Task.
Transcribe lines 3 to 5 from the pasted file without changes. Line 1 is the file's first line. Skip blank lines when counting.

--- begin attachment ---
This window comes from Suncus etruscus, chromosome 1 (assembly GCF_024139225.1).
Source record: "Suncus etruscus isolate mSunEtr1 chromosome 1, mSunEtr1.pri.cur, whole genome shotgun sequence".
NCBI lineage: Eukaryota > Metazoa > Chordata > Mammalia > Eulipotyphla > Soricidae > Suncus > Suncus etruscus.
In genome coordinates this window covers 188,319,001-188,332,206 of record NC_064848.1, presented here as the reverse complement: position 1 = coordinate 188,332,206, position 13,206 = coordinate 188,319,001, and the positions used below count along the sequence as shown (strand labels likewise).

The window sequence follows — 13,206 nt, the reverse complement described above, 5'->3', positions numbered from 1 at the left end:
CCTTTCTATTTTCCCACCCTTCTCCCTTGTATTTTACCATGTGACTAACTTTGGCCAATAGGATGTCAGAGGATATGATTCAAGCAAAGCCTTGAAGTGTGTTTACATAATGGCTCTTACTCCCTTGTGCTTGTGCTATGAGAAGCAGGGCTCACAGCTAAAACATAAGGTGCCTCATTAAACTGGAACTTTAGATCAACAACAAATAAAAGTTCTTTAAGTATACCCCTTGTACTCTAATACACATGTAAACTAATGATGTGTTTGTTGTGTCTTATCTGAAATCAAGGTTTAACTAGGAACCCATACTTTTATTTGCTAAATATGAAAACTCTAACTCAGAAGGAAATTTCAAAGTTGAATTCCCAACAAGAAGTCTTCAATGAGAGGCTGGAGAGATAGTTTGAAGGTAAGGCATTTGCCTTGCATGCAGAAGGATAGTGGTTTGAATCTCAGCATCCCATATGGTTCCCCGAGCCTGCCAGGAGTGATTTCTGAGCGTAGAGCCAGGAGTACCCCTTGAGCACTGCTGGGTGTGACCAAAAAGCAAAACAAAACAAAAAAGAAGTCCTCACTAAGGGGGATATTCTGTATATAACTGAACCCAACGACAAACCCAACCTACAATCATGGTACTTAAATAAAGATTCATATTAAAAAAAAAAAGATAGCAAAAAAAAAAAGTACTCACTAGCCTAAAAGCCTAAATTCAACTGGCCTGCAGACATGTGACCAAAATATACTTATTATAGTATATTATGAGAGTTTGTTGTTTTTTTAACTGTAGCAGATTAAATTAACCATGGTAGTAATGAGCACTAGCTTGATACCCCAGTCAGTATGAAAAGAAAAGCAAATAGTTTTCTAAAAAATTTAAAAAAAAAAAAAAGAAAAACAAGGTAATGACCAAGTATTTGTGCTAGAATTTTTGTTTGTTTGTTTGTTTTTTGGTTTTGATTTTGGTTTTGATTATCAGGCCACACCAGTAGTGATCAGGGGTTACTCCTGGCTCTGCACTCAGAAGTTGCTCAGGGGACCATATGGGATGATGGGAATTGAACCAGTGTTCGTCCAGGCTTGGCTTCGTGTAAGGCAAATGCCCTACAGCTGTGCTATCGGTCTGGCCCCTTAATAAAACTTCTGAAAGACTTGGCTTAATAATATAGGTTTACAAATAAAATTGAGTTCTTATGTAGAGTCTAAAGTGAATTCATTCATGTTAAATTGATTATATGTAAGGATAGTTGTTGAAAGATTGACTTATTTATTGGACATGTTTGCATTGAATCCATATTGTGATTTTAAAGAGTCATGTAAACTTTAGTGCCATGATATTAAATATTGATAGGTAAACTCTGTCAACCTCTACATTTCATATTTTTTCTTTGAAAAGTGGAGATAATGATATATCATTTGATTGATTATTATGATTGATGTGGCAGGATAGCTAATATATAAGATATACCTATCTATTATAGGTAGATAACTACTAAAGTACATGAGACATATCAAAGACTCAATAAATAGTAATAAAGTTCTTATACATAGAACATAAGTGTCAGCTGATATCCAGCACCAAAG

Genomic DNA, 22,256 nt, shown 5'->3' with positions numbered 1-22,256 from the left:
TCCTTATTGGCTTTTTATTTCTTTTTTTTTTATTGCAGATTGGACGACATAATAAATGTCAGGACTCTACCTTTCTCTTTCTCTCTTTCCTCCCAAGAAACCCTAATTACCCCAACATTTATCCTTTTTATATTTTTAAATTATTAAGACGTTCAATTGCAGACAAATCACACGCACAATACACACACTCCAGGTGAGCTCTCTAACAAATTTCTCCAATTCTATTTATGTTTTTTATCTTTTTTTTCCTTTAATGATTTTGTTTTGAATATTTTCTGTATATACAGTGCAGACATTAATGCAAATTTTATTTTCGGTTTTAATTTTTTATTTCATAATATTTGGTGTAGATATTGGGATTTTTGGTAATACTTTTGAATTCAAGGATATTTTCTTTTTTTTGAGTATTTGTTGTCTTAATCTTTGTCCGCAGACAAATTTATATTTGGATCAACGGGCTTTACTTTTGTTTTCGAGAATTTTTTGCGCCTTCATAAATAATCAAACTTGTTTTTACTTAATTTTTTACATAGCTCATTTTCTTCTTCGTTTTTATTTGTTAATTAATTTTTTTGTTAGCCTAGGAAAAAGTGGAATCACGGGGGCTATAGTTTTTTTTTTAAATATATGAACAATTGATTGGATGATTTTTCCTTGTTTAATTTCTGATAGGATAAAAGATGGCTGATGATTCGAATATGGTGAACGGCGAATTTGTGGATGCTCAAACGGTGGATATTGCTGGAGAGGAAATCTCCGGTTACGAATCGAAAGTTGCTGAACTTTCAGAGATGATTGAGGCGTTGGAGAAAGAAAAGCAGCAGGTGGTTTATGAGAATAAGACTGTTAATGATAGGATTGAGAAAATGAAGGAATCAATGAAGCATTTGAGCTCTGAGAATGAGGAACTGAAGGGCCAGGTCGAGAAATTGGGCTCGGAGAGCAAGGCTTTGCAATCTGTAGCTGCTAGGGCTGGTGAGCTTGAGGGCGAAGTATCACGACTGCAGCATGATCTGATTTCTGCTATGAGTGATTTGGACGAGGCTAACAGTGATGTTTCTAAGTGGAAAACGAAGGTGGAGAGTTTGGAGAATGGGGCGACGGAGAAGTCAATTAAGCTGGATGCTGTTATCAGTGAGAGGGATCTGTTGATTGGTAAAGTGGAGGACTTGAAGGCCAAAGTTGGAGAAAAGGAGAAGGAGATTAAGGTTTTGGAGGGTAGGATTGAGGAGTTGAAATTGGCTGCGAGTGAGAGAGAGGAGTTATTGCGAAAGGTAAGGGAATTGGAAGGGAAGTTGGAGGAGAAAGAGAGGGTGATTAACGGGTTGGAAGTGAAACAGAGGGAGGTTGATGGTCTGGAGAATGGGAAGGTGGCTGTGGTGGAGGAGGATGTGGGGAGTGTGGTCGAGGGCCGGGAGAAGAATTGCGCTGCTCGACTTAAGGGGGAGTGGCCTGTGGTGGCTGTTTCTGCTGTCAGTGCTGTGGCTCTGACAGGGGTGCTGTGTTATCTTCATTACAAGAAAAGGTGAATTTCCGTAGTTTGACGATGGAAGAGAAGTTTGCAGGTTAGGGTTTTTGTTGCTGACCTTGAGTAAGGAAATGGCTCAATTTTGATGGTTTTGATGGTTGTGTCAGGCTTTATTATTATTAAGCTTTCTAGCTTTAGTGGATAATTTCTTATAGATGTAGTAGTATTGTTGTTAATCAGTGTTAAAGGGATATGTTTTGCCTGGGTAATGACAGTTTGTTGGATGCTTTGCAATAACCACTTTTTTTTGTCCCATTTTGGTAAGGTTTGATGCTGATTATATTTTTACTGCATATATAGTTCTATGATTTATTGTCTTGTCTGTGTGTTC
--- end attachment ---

NCBI lineage: Eukaryota > Metazoa > Chordata > Mammalia > Eulipotyphla > Soricidae > Suncus > Suncus etruscus.
In genome coordinates this window covers 188,319,001-188,332,206 of record NC_064848.1, presented here as the reverse complement: position 1 = coordinate 188,332,206, position 13,206 = coordinate 188,319,001, and the positions used below count along the sequence as shown (strand labels likewise).

The window sequence follows — 13,206 nt, the reverse complement described above, 5'->3', positions numbered from 1 at the left end: